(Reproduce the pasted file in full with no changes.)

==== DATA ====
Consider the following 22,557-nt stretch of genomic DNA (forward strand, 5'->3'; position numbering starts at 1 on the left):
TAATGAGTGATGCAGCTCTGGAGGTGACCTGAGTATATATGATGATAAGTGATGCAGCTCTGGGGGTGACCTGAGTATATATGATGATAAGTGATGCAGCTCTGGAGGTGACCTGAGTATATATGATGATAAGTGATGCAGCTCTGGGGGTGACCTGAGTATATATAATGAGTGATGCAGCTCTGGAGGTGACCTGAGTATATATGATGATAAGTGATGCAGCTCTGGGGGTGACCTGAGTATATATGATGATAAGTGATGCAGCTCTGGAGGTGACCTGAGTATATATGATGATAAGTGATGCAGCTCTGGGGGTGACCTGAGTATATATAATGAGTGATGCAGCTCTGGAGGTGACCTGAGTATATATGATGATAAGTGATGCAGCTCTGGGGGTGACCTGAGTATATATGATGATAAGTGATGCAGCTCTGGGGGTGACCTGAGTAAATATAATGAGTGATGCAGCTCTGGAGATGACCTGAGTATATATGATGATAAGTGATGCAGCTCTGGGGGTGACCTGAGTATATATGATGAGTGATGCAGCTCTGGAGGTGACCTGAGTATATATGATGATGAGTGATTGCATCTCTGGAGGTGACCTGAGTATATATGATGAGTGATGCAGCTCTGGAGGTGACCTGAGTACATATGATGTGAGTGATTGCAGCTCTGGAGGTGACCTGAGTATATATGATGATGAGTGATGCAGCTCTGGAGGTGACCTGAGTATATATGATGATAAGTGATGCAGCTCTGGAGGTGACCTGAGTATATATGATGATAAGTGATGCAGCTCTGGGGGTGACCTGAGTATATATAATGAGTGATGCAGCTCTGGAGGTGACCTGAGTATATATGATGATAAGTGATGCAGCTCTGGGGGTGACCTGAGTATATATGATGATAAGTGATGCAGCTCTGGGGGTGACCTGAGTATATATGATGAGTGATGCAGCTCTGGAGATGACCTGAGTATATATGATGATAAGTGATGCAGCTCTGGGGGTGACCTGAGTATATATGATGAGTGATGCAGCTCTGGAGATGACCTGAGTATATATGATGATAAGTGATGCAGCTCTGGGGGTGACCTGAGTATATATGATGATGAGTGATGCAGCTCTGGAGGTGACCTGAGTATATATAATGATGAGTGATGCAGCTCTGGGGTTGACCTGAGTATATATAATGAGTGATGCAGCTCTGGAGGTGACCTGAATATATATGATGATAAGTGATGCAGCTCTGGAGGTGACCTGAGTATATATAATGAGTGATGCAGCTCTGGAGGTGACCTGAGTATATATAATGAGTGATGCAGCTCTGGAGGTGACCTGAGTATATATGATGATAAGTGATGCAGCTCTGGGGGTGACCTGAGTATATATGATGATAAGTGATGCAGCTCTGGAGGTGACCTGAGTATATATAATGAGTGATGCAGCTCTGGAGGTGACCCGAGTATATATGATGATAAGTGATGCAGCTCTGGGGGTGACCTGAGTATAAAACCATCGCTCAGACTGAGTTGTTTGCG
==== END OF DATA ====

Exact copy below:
Consider the following 22,557-nt stretch of genomic DNA (forward strand, 5'->3'; position numbering starts at 1 on the left):
TAATGAGTGATGCAGCTCTGGAGGTGACCTGAGTATATATGATGATAAGTGATGCAGCTCTGGGGGTGACCTGAGTATATATGATGATAAGTGATGCAGCTCTGGAGGTGACCTGAGTATATATGATGATAAGTGATGCAGCTCTGGGGGTGACCTGAGTATATATAATGAGTGATGCAGCTCTGGAGGTGACCTGAGTATATATGATGATAAGTGATGCAGCTCTGGGGGTGACCTGAGTATATATGATGATAAGTGATGCAGCTCTGGAGGTGACCTGAGTATATATGATGATAAGTGATGCAGCTCTGGGGGTGACCTGAGTATATATAATGAGTGATGCAGCTCTGGAGGTGACCTGAGTATATATGATGATAAGTGATGCAGCTCTGGGGGTGACCTGAGTATATATGATGATAAGTGATGCAGCTCTGGGGGTGACCTGAGTAAATATAATGAGTGATGCAGCTCTGGAGATGACCTGAGTATATATGATGATAAGTGATGCAGCTCTGGGGGTGACCTGAGTATATATGATGAGTGATGCAGCTCTGGAGGTGACCTGAGTATATATGATGATGAGTGATTGCATCTCTGGAGGTGACCTGAGTATATATGATGAGTGATGCAGCTCTGGAGGTGACCTGAGTACATATGATGTGAGTGATTGCAGCTCTGGAGGTGACCTGAGTATATATGATGATGAGTGATGCAGCTCTGGAGGTGACCTGAGTATATATGATGATAAGTGATGCAGCTCTGGAGGTGACCTGAGTATATATGATGATAAGTGATGCAGCTCTGGGGGTGACCTGAGTATATATAATGAGTGATGCAGCTCTGGAGGTGACCTGAGTATATATGATGATAAGTGATGCAGCTCTGGGGGTGACCTGAGTATATATGATGATAAGTGATGCAGCTCTGGGGGTGACCTGAGTATATATGATGAGTGATGCAGCTCTGGAGATGACCTGAGTATATATGATGATAAGTGATGCAGCTCTGGGGGTGACCTGAGTATATATGATGAGTGATGCAGCTCTGGAGATGACCTGAGTATATATGATGATAAGTGATGCAGCTCTGGGGGTGACCTGAGTATATATGATGATGAGTGATGCAGCTCTGGAGGTGACCTGAGTATATATAATGATGAGTGATGCAGCTCTGGGGTTGACCTGAGTATATATAATGAGTGATGCAGCTCTGGAGGTGACCTGAATATATATGATGATAAGTGATGCAGCTCTGGAGGTGACCTGAGTATATATAATGAGTGATGCAGCTCTGGAGGTGACCTGAGTATATATAATGAGTGATGCAGCTCTGGAGGTGACCTGAGTATATATGATGATAAGTGATGCAGCTCTGGGGGTGACCTGAGTATATATGATGATAAGTGATGCAGCTCTGGAGGTGACCTGAGTATATATAATGAGTGATGCAGCTCTGGAGGTGACCCGAGTATATATGATGATAAGTGATGCAGCTCTGGGGGTGACCTGAGTATAAAACCATCGCTCAGACTGAGTTGTTTGCG